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Re: I revised the pro/contra document

From: Michael Sweet <msweet@apple.com>
Date: Sun, 24 Nov 2013 14:16:09 -0500
Message-id: <A6B184E2-AB31-48CF-98BA-14CAB7AF5787@apple.com>
Cc: Alexandre Anzala-Yamajako <anzalaya@gmail.com>, Tim Bray <tbray@textuality.com>, "ietf-http-wg@w3.org" <ietf-http-wg@w3.org>
To: Mike Belshe <mike@belshe.com>
Mike,

> On Nov 23, 2013, at 8:12 PM, Mike Belshe <mike@belshe.com> wrote:
> 
>> On Sat, Nov 23, 2013 at 4:01 PM, Michael Sweet <msweet@apple.com> wrote:
>> Alexandre,
>> 
>> There is a processing overhead associated with encryption - I've seen up to a 40% speed penalty for printers, for example. When applied to streaming of large files like movies (which already have their own layer of protections), that generally means the provider needs more servers with hardware accelerated TLS, and similarly more processing needs to be done on each client which may limit the quality/quantity of video that can be played. And imagine the increased power usage - not the direction most people are trying to go...
> 
> Do you have any benchmarks on this?  Or a breakdown of printers print that slowly?  Are these modern printers or old ones? 

Brand new consumer/SOHO printers. The impact is less on enterprise office equipment, and there are some mid-range printers with PDF support that, while they don't do TLS any faster they have less data to move. I am actually working on a white paper to summarize the results.

> If a typical printer is printing 10ppm, we need to keep the flow of a page of data per 6 seconds.  In 6 seconds, you can do a lot of computing and transmit a boatload of bits, even on a modest printer.

Consider that you are pumping 100MB of raster data per page for a typical consumer/SOHO printer. With compression you can get that down to about 1/5th of that on average (better for text, worse for photos). So figure 3.4MB/sec.

Most printers in this class use microcontroller/SoC implementations that are hard pressed to maintain that data rate. Add a software TLS implementation and they just don't keep up.

>  I know that printers use small and sometimes memory constrained CPUs, but given the slowness of actually printing a page, I have a hard time believing that TLS can't keep up most of the time.  I also wouldn't be surprised if the failure here was implementation quality rather than TLS itself.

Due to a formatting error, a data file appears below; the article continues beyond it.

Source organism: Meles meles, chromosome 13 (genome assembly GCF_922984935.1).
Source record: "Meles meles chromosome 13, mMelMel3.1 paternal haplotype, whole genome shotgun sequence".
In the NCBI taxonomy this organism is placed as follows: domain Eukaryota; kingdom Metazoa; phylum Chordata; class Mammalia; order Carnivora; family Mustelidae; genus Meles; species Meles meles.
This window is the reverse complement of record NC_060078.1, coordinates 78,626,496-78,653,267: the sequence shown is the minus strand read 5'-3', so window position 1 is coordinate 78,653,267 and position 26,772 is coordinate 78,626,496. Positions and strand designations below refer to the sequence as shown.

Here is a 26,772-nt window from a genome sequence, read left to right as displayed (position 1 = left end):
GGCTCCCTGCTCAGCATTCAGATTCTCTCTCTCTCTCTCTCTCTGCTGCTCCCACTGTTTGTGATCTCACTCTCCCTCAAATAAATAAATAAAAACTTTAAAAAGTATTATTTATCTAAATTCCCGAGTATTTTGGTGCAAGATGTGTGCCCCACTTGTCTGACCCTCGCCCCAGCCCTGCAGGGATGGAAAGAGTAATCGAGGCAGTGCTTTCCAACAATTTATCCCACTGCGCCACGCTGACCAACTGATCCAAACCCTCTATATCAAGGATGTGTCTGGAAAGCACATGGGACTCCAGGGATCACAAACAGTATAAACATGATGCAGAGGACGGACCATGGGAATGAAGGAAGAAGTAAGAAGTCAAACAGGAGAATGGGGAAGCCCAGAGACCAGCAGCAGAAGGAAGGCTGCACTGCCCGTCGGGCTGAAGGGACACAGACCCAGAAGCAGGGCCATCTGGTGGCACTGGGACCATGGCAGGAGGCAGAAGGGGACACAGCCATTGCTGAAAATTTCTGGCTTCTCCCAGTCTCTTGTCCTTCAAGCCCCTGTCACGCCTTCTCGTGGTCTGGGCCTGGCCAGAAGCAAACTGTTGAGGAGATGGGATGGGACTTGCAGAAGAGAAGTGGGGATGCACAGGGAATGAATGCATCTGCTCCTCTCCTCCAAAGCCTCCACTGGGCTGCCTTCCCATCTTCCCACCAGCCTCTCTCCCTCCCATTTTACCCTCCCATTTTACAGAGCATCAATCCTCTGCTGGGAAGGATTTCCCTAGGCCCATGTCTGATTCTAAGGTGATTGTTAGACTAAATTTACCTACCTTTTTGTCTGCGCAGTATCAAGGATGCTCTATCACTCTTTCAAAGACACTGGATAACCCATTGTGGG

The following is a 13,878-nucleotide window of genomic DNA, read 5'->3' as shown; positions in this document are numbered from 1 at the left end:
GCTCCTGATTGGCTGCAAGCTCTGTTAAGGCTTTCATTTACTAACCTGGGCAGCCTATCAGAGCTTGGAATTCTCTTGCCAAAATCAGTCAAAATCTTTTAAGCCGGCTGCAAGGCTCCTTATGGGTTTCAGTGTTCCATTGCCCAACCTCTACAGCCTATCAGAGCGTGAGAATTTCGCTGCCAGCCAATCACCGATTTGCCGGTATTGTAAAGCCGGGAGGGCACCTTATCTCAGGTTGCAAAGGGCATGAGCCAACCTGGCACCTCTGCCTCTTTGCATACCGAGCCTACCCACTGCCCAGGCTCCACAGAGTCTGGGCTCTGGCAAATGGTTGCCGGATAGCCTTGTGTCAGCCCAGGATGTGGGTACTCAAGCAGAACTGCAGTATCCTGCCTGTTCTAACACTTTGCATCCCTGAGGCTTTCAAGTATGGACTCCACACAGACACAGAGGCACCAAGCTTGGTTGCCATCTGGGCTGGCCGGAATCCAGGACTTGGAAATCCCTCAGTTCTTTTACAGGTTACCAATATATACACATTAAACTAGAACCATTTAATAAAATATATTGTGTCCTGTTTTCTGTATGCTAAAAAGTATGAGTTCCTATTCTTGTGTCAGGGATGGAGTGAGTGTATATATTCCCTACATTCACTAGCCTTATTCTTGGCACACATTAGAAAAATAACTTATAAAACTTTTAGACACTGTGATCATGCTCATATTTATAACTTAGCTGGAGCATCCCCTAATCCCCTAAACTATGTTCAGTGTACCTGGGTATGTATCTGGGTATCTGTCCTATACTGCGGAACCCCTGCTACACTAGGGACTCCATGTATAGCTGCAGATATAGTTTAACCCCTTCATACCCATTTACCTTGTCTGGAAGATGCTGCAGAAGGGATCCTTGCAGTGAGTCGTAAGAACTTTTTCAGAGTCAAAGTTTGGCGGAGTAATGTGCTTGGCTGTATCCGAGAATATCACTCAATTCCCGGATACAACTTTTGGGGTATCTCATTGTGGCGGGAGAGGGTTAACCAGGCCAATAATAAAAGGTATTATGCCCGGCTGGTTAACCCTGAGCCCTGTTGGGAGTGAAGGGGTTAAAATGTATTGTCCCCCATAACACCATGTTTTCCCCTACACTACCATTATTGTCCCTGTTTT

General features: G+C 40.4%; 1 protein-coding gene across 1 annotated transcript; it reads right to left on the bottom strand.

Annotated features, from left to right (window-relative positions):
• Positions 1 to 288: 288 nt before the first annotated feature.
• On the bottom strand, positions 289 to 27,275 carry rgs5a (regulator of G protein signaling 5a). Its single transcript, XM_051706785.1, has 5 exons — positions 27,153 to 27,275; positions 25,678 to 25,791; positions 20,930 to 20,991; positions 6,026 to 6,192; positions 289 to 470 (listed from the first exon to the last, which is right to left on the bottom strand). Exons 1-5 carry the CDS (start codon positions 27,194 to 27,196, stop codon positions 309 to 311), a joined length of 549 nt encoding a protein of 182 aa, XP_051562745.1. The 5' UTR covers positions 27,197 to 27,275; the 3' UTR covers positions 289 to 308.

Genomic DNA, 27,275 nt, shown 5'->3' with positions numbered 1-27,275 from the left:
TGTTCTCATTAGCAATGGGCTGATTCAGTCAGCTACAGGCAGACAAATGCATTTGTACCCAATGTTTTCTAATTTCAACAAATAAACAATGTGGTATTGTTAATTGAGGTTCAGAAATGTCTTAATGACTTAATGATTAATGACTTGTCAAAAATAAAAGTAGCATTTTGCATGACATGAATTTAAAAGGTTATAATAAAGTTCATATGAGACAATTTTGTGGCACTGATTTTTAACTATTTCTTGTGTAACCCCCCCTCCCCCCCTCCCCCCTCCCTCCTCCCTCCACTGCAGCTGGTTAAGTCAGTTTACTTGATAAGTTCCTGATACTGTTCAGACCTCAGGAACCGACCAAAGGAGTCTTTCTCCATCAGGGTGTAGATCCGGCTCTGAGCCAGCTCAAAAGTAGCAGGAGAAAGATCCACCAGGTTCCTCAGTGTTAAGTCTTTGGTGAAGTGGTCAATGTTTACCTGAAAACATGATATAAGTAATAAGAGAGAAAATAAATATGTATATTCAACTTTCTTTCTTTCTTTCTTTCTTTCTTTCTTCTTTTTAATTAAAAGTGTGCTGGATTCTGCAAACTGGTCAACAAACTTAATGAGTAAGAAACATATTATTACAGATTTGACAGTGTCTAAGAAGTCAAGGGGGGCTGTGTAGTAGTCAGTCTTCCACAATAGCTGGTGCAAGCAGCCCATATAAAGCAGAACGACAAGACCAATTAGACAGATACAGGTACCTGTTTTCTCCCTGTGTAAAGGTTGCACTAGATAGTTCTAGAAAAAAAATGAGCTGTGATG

There is an overhead in TLS, even for "good" implementations. It doesn't come for free.

> So before we throw TLS under the bus for all of the internet in order to save what may be a tiny segment of printers (that can still use HTTP/1.1 if they want to!), I think we should quantify this problem with real data.
> 
> For what it is worth, despite my skepticism about the 40% number, I'd still rather prefer safe data transmission and a 40% print speed loss than have my data stolen by the guy sitting next to me at kinko's.

And clearly printing at kinkos is different than printing at home or printing in an office.

Today you'll find many printers that support TLS but none that enable it out of the box. Most have a button or menu item to turn it on, which generates a self signed certificate. And most also allow you to upload "real" certs. You, as the customer/user/owner get to decide whether to use it or not...

> 
> Mike
> 
> 
> 
> 
> 
>  
>> 
>> Aside from the basic resource issues, consider printing again. Most printers are not used in environments that need encryption. Those that do often do not have stable addresses or host names, making authentication and certificate management a greater challenge. So for printers I have personally fought hard for all TLS support but not necessarily to enable it by default.
>> 
>> Sent from my iPad
>> 
>> > On Nov 23, 2013, at 4:27 PM, Alexandre Anzala-Yamajako <anzalaya@gmail.com> wrote:
>> >
>> > I am sorry if these points were discussed before but i don't get why tls isn't appropriate for media files or why we shouldn't secure our connections to printers ?
>> >
>> > Cheers
> 
Received on Sunday, 24 November 2013 19:16:39 UTC

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